How To Write a Personal Ethics Statement

Writing a personal ethics statement is often one of the most dreaded tasks a person is asked to undertake.  In reality it should not be that difficult to accomplish.  You are only, in fact, putting to paper what you really believe in and wish, as a person, to become.

Begin by taking a few notes about your personal philosophy - the things that you believe you should do to be an honest, decent person.  Do you believe that lying is wrong?  Do you believe that killing another is wrong?  Do you value love and relationships, therefore making actions that destroy them wrong?  Then you have a beginning to your ethics statement.

You need to include everything that you feel very strongly about in your notes, even if it may seem odd to another person.  Global warming may have you concerned; therefore, part of your ethics statement may include a resolution to practice habits that do not produce pollution or harm the environment.  All of these things are important to you so let them become a part of your statement.

Once you have figured out which issues are really important to you, and which philosophies will held you create a good and fulfilling life for yourself and those around you, begin to put these things together into a coherent statement.  You can start it any way you choose since this is about you personally.  If you are doing this for a class assignment you may have guidelines to follow, but the heart of the statement should be based upon your feelings.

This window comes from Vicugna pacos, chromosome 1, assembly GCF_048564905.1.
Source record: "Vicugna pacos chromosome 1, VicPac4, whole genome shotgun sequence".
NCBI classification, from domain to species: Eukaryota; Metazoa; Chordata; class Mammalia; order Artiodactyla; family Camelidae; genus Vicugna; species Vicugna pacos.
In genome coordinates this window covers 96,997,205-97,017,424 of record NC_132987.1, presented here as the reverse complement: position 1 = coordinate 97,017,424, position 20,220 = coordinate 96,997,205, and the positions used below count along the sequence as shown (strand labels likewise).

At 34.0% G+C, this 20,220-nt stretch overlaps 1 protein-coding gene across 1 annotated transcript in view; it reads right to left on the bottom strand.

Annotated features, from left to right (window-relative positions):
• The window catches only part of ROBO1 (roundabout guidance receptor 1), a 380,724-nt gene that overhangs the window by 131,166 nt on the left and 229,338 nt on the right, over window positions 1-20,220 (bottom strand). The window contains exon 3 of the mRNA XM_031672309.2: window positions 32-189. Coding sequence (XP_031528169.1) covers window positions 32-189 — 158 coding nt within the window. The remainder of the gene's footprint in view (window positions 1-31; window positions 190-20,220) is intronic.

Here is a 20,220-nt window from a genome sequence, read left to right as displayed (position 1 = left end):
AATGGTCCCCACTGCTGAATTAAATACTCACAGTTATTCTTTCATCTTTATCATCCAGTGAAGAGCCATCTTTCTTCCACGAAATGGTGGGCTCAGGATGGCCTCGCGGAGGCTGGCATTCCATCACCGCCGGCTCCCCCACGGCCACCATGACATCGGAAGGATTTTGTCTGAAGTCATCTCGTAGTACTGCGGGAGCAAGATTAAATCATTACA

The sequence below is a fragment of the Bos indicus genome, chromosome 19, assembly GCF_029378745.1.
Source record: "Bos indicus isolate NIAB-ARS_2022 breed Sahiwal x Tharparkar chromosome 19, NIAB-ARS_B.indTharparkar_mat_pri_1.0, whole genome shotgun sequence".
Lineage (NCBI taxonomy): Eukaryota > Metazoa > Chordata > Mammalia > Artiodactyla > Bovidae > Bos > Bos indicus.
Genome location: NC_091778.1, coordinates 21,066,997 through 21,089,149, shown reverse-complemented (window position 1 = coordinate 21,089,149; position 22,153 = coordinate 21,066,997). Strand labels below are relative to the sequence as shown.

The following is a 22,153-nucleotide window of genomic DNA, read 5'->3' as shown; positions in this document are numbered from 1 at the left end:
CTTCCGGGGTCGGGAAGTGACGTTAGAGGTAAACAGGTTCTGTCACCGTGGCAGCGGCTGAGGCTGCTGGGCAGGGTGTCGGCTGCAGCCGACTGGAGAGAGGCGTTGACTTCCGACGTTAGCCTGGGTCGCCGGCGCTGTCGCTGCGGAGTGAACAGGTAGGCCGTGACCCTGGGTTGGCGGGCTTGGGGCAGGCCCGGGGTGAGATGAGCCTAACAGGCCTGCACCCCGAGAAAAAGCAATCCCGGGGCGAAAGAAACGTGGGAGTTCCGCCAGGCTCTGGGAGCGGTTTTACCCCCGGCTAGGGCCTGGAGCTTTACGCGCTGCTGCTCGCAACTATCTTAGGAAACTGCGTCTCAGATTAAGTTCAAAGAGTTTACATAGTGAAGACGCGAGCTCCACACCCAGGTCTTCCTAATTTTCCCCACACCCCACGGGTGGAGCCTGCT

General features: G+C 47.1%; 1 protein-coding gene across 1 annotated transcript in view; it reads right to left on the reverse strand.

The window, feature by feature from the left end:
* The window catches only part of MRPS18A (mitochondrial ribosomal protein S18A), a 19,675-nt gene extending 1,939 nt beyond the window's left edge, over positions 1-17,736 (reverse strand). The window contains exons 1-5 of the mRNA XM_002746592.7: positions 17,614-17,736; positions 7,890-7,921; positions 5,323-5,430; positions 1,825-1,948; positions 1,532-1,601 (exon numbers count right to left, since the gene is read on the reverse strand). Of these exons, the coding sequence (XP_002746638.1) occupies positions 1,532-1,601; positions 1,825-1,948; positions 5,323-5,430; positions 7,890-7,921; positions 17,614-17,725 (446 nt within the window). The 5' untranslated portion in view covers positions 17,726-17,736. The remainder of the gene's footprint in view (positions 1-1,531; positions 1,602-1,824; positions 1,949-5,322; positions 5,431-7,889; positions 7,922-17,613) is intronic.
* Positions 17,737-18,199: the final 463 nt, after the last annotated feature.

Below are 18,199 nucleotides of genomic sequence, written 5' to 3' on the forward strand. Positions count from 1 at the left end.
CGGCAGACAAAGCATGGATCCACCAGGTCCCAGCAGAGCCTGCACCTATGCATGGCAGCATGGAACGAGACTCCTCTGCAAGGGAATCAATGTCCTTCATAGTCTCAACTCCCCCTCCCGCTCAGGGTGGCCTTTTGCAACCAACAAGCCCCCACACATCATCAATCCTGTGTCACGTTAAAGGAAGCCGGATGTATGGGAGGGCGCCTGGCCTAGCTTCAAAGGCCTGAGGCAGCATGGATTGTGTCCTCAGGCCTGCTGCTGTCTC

You may wish to begin “I believe that all people should have the things they need to live a full and happy life, therefore, I believe that my actions should always revolve around making this happen…..”  An ethics statement is a testimony to your core beliefs.

Your parents taught you right from wrong from the moment you became aware of your actions.  What you are now doing is taking those teachings and using them to create a life plan.  Many religions observe this type of ethics statements in their church laws or commandments.  You may draw many of your beliefs from these experiences with your parents or religion or you may come to your own conclusions of what is ethical.

Ethics is really just another word for morals.  Each of us possesses a set of morals that we cling to and base our judgments and actions upon.  The purpose of an ethics statement is to merely put onto paper what you already believe in your heart.


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